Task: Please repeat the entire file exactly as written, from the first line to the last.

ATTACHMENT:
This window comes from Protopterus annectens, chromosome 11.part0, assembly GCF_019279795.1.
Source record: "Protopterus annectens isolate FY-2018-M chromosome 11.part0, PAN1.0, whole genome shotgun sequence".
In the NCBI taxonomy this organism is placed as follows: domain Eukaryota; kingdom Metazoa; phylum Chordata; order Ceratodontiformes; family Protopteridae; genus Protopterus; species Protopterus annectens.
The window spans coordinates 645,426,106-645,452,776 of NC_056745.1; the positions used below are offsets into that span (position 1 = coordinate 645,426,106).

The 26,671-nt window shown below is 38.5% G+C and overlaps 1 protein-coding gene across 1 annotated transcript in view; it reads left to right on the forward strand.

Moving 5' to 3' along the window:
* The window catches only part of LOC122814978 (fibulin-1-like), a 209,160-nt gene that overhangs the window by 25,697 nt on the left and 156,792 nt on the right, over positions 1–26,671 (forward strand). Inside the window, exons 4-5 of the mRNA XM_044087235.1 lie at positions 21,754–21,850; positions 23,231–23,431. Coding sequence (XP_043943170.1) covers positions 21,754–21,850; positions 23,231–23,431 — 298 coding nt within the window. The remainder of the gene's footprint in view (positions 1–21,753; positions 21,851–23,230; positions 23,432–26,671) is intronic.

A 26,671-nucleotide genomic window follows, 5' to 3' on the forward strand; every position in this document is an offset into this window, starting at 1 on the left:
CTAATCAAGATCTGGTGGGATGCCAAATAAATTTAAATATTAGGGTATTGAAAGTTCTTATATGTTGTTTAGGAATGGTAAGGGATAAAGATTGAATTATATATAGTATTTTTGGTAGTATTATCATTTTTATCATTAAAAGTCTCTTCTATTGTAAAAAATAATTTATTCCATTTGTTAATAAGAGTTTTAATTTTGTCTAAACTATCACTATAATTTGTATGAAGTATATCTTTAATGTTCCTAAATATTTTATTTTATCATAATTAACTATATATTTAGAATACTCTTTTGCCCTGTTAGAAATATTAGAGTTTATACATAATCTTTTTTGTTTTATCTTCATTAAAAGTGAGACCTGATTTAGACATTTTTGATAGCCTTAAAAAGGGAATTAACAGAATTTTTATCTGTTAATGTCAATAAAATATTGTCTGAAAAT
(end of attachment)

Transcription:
This window comes from Protopterus annectens, chromosome 11.part0, assembly GCF_019279795.1.
Source record: "Protopterus annectens isolate FY-2018-M chromosome 11.part0, PAN1.0, whole genome shotgun sequence".
In the NCBI taxonomy this organism is placed as follows: domain Eukaryota; kingdom Metazoa; phylum Chordata; order Ceratodontiformes; family Protopteridae; genus Protopterus; species Protopterus annectens.
The window spans coordinates 645,426,106-645,452,776 of NC_056745.1; the positions used below are offsets into that span (position 1 = coordinate 645,426,106).

The 26,671-nt window shown below is 38.5% G+C and overlaps 1 protein-coding gene across 1 annotated transcript in view; it reads left to right on the forward strand.

Moving 5' to 3' along the window:
* The window catches only part of LOC122814978 (fibulin-1-like), a 209,160-nt gene that overhangs the window by 25,697 nt on the left and 156,792 nt on the right, over positions 1–26,671 (forward strand). Inside the window, exons 4-5 of the mRNA XM_044087235.1 lie at positions 21,754–21,850; positions 23,231–23,431. Coding sequence (XP_043943170.1) covers positions 21,754–21,850; positions 23,231–23,431 — 298 coding nt within the window. The remainder of the gene's footprint in view (positions 1–21,753; positions 21,851–23,230; positions 23,432–26,671) is intronic.

A 26,671-nucleotide genomic window follows, 5' to 3' on the forward strand; every position in this document is an offset into this window, starting at 1 on the left:
CTAATCAAGATCTGGTGGGATGCCAAATAAATTTAAATATTAGGGTATTGAAAGTTCTTATATGTTGTTTAGGAATGGTAAGGGATAAAGATTGAATTATATATAGTATTTTTGGTAGTATTATCATTTTTATCATTAAAAGTCTCTTCTATTGTAAAAAATAATTTATTCCATTTGTTAATAAGAGTTTTAATTTTGTCTAAACTATCACTATAATTTGTATGAAGTATATCTTTAATGTTCCTAAATATTTTATTTTATCATAATTAACTATATATTTAGAATACTCTTTTGCCCTGTTAGAAATATTAGAGTTTATACATAATCTTTTTTGTTTTATCTTCATTAAAAGTGAGACCTGATTTAGACATTTTTGATAGCCTTAAAAAGGGAATTAACAGAATTTTTATCTGTTAATGTCAATAAAATATTGTCTGAAAAT